• Haz_TW_ATL May 18th, 2012 11:46 AM

    I’m sorta moping about a guy. I went absolutely crazy (and I mean crazy) about him for a year and a half. Then some bitch started flirting with him and he… He didn’t flirt back but… I didn’t like it. So I told myself to get over him. I was reaalllyyy depressed that night, I could barely eat (believe me, that’s good for me). But now, I still think I kinda like him and another girl is flirting with him, he’s flirting back…. They are perfect for each other. But it’s really upsetting to see this…. Any suggestions on what I should do???? xxxx

  • ellydishes May 28th, 2012 9:17 AM

    Dude, I am like 29 and this is excellent advice *even now.* Thank you Rookie Mag, my day just got way better.

  • CeeJay June 27th, 2012 5:30 PM

    I’ve been looking for something like this for awhile now, glad I found this. I just got out of my first breakup where I wasn’t the one doing the dumping. I guess you could call me a heartbreaker? But karma always has a way of finding you, doesn’t it?

    Coincidentally, The King of Wishful Thinking by New Found Glory started playing on Pandora as I was reading this.

  • EmmaE June 27th, 2012 8:49 PM

    I just came across this, and I think it’s amazing and such great advice.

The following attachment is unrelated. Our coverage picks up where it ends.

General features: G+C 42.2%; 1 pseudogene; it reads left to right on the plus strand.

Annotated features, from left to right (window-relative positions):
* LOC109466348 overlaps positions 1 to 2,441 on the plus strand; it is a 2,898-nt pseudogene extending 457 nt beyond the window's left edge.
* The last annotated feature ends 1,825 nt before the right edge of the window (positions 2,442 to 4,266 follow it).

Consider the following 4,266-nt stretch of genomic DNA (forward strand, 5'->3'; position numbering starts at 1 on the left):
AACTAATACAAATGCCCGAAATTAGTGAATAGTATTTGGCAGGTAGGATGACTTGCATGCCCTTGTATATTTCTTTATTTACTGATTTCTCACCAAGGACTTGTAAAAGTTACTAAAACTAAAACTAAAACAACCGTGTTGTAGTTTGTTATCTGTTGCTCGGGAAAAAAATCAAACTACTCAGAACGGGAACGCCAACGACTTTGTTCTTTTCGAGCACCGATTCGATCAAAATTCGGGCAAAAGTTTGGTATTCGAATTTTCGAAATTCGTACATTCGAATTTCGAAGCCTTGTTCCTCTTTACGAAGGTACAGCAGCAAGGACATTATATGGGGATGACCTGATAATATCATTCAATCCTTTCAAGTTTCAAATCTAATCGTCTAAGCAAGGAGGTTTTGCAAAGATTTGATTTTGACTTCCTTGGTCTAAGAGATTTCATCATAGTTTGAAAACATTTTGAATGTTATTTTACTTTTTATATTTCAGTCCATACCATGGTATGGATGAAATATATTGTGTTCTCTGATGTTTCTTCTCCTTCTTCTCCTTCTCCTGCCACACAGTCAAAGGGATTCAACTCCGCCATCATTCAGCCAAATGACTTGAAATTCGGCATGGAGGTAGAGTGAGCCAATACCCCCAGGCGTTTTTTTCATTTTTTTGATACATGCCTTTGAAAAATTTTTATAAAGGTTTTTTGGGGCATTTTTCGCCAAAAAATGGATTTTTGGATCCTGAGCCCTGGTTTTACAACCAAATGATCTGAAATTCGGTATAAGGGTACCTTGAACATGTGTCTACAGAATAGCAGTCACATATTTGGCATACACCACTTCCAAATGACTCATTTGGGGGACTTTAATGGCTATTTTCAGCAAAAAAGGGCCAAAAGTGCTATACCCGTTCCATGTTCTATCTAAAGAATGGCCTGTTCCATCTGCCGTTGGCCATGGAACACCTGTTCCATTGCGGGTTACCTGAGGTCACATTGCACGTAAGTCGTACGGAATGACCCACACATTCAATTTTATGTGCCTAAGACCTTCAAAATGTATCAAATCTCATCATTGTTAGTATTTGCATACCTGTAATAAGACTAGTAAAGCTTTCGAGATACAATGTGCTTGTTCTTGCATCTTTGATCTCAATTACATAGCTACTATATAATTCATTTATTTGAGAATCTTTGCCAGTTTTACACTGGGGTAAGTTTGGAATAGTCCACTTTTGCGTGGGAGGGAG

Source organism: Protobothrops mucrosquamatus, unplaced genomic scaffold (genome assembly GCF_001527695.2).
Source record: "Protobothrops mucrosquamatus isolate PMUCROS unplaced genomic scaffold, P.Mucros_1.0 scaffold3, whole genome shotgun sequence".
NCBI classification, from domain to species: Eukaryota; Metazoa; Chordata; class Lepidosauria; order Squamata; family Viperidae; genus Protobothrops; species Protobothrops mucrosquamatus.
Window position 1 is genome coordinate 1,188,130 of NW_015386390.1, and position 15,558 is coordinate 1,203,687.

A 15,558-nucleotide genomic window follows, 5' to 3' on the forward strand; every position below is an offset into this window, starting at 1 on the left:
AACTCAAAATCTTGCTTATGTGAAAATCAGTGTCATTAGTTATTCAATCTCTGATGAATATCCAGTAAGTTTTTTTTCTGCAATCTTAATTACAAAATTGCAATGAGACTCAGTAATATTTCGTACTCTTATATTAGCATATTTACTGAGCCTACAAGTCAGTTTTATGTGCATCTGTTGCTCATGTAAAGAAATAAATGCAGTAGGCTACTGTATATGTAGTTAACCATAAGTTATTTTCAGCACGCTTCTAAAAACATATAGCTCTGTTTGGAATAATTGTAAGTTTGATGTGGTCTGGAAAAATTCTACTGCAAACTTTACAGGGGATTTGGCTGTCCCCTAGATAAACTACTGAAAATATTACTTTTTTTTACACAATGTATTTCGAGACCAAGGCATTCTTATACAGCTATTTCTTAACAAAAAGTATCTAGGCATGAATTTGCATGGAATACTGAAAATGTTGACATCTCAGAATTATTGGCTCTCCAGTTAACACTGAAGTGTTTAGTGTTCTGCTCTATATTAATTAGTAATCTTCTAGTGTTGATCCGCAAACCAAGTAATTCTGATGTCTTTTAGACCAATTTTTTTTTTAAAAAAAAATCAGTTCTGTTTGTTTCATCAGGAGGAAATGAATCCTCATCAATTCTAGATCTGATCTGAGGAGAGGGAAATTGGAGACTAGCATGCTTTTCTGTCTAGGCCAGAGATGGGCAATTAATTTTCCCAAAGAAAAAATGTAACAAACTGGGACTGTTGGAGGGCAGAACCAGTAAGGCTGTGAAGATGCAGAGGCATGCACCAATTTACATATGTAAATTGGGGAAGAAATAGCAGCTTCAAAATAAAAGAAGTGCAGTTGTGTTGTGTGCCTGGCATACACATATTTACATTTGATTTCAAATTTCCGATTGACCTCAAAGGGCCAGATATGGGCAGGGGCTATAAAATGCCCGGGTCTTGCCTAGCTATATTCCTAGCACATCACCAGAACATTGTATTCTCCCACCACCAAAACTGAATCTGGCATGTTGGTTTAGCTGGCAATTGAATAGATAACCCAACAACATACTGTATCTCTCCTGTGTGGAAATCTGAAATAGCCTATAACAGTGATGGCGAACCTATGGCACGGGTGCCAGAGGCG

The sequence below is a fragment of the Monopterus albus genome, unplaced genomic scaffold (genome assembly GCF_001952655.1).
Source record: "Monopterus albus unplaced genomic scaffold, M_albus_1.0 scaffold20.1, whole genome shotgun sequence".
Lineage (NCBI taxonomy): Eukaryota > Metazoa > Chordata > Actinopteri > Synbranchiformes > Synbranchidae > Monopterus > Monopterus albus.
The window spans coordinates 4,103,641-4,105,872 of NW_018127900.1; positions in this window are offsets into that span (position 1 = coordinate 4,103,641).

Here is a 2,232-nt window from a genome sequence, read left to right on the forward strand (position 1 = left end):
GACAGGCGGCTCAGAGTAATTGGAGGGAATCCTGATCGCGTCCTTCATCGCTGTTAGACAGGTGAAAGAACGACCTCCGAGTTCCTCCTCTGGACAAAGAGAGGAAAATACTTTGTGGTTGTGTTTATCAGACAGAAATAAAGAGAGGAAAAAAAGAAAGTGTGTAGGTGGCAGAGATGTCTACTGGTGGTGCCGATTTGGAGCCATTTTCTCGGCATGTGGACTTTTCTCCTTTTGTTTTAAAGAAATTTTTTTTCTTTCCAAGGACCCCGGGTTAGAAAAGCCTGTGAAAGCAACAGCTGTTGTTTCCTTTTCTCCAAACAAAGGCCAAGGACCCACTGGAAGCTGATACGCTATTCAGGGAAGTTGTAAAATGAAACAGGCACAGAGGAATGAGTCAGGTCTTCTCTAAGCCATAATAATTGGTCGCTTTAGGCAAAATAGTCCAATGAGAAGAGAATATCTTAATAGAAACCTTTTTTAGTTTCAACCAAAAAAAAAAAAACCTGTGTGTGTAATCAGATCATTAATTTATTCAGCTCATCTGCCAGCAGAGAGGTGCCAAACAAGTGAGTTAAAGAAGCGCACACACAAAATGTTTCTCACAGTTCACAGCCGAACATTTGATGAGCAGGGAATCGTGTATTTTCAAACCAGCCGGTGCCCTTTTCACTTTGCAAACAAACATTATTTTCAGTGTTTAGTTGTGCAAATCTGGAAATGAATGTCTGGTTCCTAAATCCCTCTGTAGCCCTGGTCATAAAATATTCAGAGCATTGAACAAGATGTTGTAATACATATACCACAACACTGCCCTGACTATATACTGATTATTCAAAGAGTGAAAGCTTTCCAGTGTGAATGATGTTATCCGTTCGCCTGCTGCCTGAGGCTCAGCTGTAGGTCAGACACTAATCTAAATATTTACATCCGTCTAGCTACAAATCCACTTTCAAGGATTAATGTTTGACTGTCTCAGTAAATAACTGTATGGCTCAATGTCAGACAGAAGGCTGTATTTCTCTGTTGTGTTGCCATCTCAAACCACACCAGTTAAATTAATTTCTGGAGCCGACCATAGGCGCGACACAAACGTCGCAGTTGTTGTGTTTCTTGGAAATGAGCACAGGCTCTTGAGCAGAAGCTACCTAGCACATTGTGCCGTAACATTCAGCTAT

I was devastated when my high school boyfriend broke up with me at university, and we ended up getting back together a few months after the breakup. But the funny thing was, in the intervening period, I’d gone out and met new people and done fun things with my life – and after a few weeks of being back together, I realised, I just didn’t love him anymore. I would always care about him, but it was like the heart had been scooped out of the relationship. So I ended it for good.

    I’m 22 now, in a new relationship, and I still can’t believe I dated a guy for nearly four years who didn’t like books, didn’t like smart women, and who made me feel bad about the way I looked. Even though heartbreak feels like the worst thing in the world when you’re going through it, it also makes you change and grow as a person, and that is kind of awesome.

  • Yani July 10th, 2012 5:41 PM